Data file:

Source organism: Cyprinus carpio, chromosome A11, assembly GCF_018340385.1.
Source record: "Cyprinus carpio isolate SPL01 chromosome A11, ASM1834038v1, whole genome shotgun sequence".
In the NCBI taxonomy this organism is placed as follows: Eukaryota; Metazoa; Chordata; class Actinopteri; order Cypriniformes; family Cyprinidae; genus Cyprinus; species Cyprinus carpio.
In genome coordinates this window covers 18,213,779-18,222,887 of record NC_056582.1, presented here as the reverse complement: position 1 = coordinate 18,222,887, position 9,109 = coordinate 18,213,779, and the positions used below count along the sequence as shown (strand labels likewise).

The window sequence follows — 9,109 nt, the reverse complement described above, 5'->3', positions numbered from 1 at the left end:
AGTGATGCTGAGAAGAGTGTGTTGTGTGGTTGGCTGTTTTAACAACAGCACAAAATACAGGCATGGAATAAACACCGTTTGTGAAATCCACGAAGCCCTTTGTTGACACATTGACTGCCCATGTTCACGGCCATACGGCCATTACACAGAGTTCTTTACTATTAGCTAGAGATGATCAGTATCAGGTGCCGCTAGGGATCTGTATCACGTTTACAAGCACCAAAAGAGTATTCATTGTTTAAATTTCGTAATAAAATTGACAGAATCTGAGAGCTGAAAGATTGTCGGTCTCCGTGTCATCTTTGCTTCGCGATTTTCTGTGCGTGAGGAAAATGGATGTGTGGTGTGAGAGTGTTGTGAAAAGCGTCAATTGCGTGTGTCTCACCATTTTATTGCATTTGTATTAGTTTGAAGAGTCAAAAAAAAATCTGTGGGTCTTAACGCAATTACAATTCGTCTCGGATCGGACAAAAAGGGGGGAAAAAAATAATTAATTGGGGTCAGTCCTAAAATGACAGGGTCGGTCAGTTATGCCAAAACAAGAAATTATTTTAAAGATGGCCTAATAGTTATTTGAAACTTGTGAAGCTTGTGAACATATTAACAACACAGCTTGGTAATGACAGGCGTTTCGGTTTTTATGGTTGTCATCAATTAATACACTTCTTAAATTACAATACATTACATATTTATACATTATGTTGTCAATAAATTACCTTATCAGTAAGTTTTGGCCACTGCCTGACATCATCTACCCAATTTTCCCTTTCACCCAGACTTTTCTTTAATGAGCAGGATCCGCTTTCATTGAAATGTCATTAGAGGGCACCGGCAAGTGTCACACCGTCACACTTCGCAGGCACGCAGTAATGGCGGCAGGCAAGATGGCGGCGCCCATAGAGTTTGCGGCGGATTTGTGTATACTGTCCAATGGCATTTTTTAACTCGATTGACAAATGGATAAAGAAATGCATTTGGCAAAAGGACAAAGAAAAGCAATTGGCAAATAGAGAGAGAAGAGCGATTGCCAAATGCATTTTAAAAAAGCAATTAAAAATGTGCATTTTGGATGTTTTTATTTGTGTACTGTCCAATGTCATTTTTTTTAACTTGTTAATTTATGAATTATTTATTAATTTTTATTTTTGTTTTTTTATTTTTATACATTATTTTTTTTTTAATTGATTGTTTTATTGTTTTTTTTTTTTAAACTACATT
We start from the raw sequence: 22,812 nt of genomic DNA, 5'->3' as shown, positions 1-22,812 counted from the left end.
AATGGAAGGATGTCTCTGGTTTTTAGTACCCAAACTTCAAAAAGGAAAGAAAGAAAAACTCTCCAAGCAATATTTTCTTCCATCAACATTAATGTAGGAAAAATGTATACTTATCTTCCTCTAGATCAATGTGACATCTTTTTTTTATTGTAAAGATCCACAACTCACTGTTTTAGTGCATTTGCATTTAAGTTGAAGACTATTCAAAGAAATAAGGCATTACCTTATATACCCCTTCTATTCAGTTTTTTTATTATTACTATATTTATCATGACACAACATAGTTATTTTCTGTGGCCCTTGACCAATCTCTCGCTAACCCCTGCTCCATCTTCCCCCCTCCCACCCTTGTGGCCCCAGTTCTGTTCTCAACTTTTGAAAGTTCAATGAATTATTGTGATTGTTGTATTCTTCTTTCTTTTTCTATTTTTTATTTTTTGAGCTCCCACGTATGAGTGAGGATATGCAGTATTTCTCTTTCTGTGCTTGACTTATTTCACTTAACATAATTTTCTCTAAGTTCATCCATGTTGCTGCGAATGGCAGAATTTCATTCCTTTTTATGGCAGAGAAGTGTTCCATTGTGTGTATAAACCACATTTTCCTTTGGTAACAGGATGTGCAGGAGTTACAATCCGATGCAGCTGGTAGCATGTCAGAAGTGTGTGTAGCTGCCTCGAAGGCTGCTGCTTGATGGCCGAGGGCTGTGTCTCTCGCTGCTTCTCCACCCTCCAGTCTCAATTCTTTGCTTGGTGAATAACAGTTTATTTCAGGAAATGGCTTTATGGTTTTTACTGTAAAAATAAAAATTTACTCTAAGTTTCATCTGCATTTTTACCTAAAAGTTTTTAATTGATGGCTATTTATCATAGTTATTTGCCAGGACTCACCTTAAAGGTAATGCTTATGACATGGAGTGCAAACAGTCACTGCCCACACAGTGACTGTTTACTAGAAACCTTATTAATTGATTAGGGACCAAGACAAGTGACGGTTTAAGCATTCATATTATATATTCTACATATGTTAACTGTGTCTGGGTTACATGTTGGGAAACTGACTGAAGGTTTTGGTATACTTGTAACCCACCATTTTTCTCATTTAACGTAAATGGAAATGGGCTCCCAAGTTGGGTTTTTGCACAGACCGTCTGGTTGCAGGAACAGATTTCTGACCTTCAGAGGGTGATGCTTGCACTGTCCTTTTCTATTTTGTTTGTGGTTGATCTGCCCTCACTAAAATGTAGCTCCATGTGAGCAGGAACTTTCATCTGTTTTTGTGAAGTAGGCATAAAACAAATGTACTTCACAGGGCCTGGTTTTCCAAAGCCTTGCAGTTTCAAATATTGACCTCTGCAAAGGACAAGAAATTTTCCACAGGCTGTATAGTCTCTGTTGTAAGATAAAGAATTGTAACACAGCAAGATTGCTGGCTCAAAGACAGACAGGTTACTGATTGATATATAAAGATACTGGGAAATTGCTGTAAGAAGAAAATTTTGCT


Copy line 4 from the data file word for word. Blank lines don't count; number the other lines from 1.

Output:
In genome coordinates this window covers 18,213,779-18,222,887 of record NC_056582.1, presented here as the reverse complement: position 1 = coordinate 18,222,887, position 9,109 = coordinate 18,213,779, and the positions used below count along the sequence as shown (strand labels likewise).